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Less than 40% of MPD's arrests for illegal guns result in a conviction
Laws are only as "tough" as their enforcement
The narrative from the United States Attorney’s Office (USAO) in DC has been that while they declined to prosecute 67% of MPD’s arrests, they were still pressing charges in “the vast majority of violent felonies.” However data from the excellent analysts at the DC Sentencing Commission clearly shows that the USAO is not charging arrests for “carrying a firearm illegally” nearly as consistently as violent crimes. Over 60% of MPD’s arrests for Carrying a Pistol Without a License (CPWL) or Unlawful Possession of a Firearm (UPF) resulted in a declination (no charges were filed aka “no papered”) or the case was dismissed without a conviction (either proactively by the USAO or by the defendant being found “not guilty.”) In the cases where the USAO “wins”, it is often a plea bargain with no prison time. This entire process undermines the stated objective of the DC government, MPD and the USAO to keep illegal guns off the streets and possibly emboldens criminals to engage in more serious crimes.
Violent crime with guns is up 10% YTD and guns have been used in 85% of DC’s homicides so far in 2023. Guns, often illegally bought/carried, have again and again turned simple altercations into murders and serious injuries. Just searching for “Altercation” on MPD’s news room pulls up numerous cases where guns (more often than knives) turned an argument into a deadly interaction:
Guns also pose a much larger threat to bystanders than other weapons like knives. The tragic murder of Lasanta McGill is a sad example of this dynamic:
Suspect Demarcus Barnett was illegally carrying a firearm (while on pre-sentencing release for other charges) when he was robbed at gunpoint by 2 men inside a store
Barnett followed the 2 robbers outside the store, aimed his firearm, missed and fatally shot Lasanta McGill
MPD’s District 3D Commander James Boteler discussed the situation in the context of DC’s overall gun problem:
"Unfortunately, there are too many people carrying firearms, you know, simple ... verbal disputes leading to gunfire," said Boteler. "It's just unacceptable in any city, especially here in Washington, D.C."
Washington, DC has some of the strictest gun laws in America; but its enforcement seems to be very inconsistent. For these types of crimes, MPD is trying to increase enforcement but the majority of the arrests aren’t leading to convictions. While MPD is making ~44% fewer arrests per officer than pre-COVID; arrests for “weapons violations” specifically are actually up 60% (despite reduced MPD staffing). As we’ll see, the gap in enforcement is mostly happening after the arrest. Most of the data in this post comes from the DC Sentencing Commission’s review of CPWL and UPF arrests which are very common and slightly different gun offenses in DC:
Note that CPWL applies to everyone (even people bringing guns legally-registered in other states into DC) while UPF only applies to a “person [who] has been convicted in any court of a crime punishable by imprisonment for a term exceeding one year.” As a result, MPD makes about 2-3X as many arrests for CPWL than UPF each year. Like other crimes, the USAO has been “no papering”, or declining to press charges, on a growing share of MPD’s arrests:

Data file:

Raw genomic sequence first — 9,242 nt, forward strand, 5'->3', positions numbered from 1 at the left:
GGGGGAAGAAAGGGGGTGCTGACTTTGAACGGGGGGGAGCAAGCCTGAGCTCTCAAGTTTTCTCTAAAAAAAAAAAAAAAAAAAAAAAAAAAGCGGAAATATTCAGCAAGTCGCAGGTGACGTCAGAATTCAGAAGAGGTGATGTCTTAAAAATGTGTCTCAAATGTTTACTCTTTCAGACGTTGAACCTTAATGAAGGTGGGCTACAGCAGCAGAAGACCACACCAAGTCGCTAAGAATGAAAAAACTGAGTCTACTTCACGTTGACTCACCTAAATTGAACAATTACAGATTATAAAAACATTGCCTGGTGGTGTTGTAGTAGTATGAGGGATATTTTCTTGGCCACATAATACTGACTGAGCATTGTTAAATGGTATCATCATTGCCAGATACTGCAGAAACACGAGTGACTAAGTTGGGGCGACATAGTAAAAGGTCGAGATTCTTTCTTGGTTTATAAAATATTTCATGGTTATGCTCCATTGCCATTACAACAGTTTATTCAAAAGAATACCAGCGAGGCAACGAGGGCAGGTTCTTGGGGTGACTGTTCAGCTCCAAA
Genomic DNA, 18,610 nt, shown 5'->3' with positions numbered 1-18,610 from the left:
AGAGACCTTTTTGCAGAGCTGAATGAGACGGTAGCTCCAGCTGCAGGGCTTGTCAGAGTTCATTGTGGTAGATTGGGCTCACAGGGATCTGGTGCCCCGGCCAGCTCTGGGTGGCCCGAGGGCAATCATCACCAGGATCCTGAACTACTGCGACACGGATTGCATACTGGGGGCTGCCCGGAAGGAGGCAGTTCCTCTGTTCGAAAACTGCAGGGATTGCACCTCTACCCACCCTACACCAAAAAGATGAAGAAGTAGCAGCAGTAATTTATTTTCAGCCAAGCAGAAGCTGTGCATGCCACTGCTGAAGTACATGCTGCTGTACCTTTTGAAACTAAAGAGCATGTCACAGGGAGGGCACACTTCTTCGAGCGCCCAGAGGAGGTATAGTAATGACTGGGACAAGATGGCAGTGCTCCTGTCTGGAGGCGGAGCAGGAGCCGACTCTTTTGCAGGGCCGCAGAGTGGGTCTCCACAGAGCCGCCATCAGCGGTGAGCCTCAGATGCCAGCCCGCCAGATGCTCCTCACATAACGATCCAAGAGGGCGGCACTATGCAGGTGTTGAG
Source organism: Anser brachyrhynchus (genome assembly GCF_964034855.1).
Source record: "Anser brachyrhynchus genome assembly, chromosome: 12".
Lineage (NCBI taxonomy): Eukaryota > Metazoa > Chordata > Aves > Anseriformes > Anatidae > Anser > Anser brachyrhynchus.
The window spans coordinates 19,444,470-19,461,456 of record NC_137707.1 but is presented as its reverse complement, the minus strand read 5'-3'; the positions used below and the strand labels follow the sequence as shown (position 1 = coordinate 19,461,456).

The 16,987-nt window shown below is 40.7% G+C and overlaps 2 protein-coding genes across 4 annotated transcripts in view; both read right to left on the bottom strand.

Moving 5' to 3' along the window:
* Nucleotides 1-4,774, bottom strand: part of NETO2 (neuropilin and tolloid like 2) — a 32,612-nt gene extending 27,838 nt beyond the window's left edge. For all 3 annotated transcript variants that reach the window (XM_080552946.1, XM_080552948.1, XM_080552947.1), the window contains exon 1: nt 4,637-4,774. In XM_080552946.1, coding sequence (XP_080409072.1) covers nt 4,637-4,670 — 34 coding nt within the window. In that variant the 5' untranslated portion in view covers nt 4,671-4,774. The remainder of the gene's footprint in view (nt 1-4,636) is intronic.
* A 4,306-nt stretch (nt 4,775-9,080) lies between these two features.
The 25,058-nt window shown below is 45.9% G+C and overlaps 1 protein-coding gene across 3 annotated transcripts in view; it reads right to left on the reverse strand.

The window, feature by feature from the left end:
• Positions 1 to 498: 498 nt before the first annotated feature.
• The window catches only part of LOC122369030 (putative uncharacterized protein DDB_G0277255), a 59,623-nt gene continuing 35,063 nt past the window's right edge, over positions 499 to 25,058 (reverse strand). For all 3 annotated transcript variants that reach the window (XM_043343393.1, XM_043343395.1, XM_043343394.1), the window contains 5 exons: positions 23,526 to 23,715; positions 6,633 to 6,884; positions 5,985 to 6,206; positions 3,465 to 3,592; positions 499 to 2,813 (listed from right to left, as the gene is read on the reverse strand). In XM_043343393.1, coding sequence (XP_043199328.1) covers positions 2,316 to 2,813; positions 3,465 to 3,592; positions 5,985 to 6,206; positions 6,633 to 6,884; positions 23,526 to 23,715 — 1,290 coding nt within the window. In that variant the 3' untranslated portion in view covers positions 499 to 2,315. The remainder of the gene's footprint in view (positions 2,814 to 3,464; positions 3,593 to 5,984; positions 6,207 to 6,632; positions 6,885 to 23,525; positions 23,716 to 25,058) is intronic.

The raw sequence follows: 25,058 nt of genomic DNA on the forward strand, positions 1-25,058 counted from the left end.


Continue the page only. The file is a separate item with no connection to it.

The clear upward trend in USAO no papering CPWL arrests (which again are the more common offense) is an enormous change in just a few years. The UPF no paper % may be slightly lower because “The U.S. Attorney’s Office for the District of Columbia has a policy of charging certain UPF arrests in U.S. District Court. These arrests are classified as “no papered” in this analysis.” However, there’s no indication of the number of these District Court UPF cases. Combined, what we see is that in just a few years (and beginning before 2020) enforcement of gun laws in Washington DC has gone from “almost all arrests lead to prosecution” to “barely half of arrests lead to prosecution.” It’s probably impossible to draw a causal connection between this change in prosecution and the increase in gun carrying (which seems to be a national phenomenon). However it’s likely that this USAO trend is increasing gun carrying on the margin and resulting in some criminals (who otherwise might have been prosecuted) being free to commit other crimes.
Deciding to prosecute is just the first step in the USAO securing a conviction and punishment for any crime. A countervailing trend is that there has been a reduction in the % of papered cases that are “dismissed.” Unfortunately the report doesn’t distinguish between where a case was dismissed by the USAO (which is pretty common in cases I’ve manually reviewed) or dismissed because the defendant was found not guilty (which is less common in cases I’ve reviewed). While a reduced dismissal rate partially reflects the USAO “winning” more cases, there are two notes of caution:
More recent years have a higher % of cases (between 9%-18%) still pending in the courts without a conviction or dismissal. Some % of these “pending” cases will eventually be dismissed, bringing the more recent years (2021 and 2022) dismissal rate closer to 2018-2020.
Even in 2021 and 2022 around 30% of the shrinking pool of papered arrests are being dismissed without a conviction.
When we account for no papering, dismissals and cases still pending, we see an overall decrease in the conviction rates for these arrests. Since the pending cases skew both conviction and dismissal rates down, I calculated an “estimated conviction rate” by assigning the pending cases proportional to the % of resolved cases that ended in conviction or dismissal. Here we see that the UPF conviction rate is low but relatively steady while the CPWL conviction rate has fallen significantly:
The increasing USAO no paper rate is by far the largest driver of this drop in conviction rates and also likely the biggest indicator of serious problems. One aspect of CPWL and UPF arrests is that in the vast majority of cases there is physical evidence; usually an officer finds a gun on someone or within their home/room. While in some cases it can be difficult to tie a specific gun to a specific person, very often the police have good evidence (even without crime lab support) that the person did in fact have the gun illegally. Because of the physical evidence, CPWL and UPF can sometimes be less difficult to prove than many violent crimes. What often causes these cases to be no papered by the USAO or dismissed is that the initial search that led to the officer finding the gun is deemed to be based on “flimsy probable cause” (by the USAO or a jury). MPD and the USAO give different reasons for no papered cases: